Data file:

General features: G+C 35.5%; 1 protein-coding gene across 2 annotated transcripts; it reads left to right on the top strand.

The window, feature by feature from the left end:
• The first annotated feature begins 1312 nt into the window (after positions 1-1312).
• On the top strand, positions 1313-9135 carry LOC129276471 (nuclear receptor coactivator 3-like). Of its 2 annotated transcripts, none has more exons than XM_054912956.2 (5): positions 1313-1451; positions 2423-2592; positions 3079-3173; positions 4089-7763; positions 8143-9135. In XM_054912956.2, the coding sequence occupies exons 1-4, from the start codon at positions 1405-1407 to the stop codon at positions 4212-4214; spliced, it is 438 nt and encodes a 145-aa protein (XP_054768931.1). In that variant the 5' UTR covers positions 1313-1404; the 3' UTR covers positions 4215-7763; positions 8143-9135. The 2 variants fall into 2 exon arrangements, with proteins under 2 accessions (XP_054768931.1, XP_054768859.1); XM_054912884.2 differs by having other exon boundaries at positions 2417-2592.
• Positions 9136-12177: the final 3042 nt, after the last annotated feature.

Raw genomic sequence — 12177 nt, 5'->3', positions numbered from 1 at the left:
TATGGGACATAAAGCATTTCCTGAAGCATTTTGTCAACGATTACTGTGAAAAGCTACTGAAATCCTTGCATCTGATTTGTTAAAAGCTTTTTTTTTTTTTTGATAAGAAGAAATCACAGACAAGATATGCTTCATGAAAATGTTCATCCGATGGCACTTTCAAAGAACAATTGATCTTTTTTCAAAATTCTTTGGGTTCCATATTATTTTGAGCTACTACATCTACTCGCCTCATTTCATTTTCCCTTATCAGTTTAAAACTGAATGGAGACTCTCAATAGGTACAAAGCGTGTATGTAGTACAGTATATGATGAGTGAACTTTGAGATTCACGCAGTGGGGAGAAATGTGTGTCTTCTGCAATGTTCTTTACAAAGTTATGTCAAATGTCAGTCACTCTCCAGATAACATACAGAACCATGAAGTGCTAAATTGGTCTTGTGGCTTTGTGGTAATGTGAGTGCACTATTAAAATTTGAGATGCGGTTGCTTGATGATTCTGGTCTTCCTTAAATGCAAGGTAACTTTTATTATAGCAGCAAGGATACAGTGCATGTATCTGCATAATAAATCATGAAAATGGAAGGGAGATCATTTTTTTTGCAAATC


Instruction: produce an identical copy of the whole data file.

General features: G+C 35.5%; 1 protein-coding gene across 2 annotated transcripts; it reads left to right on the top strand.

The window, feature by feature from the left end:
• The first annotated feature begins 1312 nt into the window (after positions 1-1312).
• On the top strand, positions 1313-9135 carry LOC129276471 (nuclear receptor coactivator 3-like). Of its 2 annotated transcripts, none has more exons than XM_054912956.2 (5): positions 1313-1451; positions 2423-2592; positions 3079-3173; positions 4089-7763; positions 8143-9135. In XM_054912956.2, the coding sequence occupies exons 1-4, from the start codon at positions 1405-1407 to the stop codon at positions 4212-4214; spliced, it is 438 nt and encodes a 145-aa protein (XP_054768931.1). In that variant the 5' UTR covers positions 1313-1404; the 3' UTR covers positions 4215-7763; positions 8143-9135. The 2 variants fall into 2 exon arrangements, with proteins under 2 accessions (XP_054768931.1, XP_054768859.1); XM_054912884.2 differs by having other exon boundaries at positions 2417-2592.
• Positions 9136-12177: the final 3042 nt, after the last annotated feature.

Raw genomic sequence — 12177 nt, 5'->3', positions numbered from 1 at the left:
TATGGGACATAAAGCATTTCCTGAAGCATTTTGTCAACGATTACTGTGAAAAGCTACTGAAATCCTTGCATCTGATTTGTTAAAAGCTTTTTTTTTTTTTTGATAAGAAGAAATCACAGACAAGATATGCTTCATGAAAATGTTCATCCGATGGCACTTTCAAAGAACAATTGATCTTTTTTCAAAATTCTTTGGGTTCCATATTATTTTGAGCTACTACATCTACTCGCCTCATTTCATTTTCCCTTATCAGTTTAAAACTGAATGGAGACTCTCAATAGGTACAAAGCGTGTATGTAGTACAGTATATGATGAGTGAACTTTGAGATTCACGCAGTGGGGAGAAATGTGTGTCTTCTGCAATGTTCTTTACAAAGTTATGTCAAATGTCAGTCACTCTCCAGATAACATACAGAACCATGAAGTGCTAAATTGGTCTTGTGGCTTTGTGGTAATGTGAGTGCACTATTAAAATTTGAGATGCGGTTGCTTGATGATTCTGGTCTTCCTTAAATGCAAGGTAACTTTTATTATAGCAGCAAGGATACAGTGCATGTATCTGCATAATAAATCATGAAAATGGAAGGGAGATCATTTTTTTTGCAAATC